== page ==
1 author picked Babette's Feast and Other Stories as one of their favorite books, and they share why you should read it.

What is this book about?

These five rich, witty and magical stories from the author of Out of Africa include one of her most well known tales, 'Babette's Feast', which was made into the classic film. It tells the story of a French cook working in a puritanical Norwegian community, who treats her employers to the decadent feast of a lifetime. There is also a real-life Prospero and his Ariel in 'Tempests', a mysterious pearl-fisher in 'The Diver' and a brief, tragic encounter in 'The Ring'. All the stories have a mystic, fairy-tale quality, linked by themes of angels, the sea, dreams and fate. They…


Des grognards à Napoléon

By Jean-Paul Escalettes,

Book cover of Des grognards à Napoléon : Les cuisines de l'Empire suivi de Recettes pour les cérémonies et le bivouac

This book is only available in French, but I include it because it provides such an impressive overview of a period when French cooking began to establish itself as Europe’s pre-eminent cuisine. I referred to it frequently during my own research into French gastronomy. In a few short pages we learn about the emergence of the first celebrity chefs and food critics, the evolution of how food was served in polite society in France and other parts of Europe, and the way in which new ingredients such as maize and potatoes became staples of the peasant diet. There is also a section on Napoleon’s own culinary preferences, which reveals more about the tastes of the common soldier than the general.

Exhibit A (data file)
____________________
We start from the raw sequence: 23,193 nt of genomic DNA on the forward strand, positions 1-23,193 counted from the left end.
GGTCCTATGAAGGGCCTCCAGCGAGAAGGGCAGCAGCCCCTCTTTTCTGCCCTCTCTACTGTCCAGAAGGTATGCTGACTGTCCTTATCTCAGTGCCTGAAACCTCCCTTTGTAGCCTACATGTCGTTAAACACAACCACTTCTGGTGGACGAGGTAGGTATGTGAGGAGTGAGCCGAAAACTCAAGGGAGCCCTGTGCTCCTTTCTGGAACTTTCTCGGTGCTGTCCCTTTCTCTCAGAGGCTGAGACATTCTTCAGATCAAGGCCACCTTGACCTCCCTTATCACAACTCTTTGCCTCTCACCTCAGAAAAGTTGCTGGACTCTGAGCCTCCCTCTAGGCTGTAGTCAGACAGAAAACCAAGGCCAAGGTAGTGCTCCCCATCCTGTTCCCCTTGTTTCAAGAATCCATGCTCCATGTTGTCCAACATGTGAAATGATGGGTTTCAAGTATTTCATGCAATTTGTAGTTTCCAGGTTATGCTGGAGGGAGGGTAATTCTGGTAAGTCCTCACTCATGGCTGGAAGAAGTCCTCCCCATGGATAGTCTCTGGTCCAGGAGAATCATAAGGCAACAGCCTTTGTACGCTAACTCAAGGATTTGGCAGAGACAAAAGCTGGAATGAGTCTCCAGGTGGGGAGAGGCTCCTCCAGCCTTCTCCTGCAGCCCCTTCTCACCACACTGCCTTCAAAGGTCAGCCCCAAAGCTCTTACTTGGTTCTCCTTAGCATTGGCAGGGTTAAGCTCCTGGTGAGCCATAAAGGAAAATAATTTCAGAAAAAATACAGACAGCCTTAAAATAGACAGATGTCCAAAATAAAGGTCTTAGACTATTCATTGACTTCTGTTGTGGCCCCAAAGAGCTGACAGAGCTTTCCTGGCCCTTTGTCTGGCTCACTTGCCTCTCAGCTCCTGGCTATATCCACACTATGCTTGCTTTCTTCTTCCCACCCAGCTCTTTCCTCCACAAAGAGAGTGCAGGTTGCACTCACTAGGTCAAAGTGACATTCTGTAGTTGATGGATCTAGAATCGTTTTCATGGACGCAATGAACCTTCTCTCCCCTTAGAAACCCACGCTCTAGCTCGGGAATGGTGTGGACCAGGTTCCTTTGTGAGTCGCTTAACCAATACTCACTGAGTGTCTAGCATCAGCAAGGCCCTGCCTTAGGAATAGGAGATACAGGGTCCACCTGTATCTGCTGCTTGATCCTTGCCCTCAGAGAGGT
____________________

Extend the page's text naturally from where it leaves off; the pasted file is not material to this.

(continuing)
Des grognards à Napoléon

By Jean-Paul Escalettes,

Why should I read it?

1 author picked Des grognards à Napoléon as one of their favorite books, and they share why you should read it.


Ladders to Heaven

By Mike Shanahan,

Book cover of Ladders to Heaven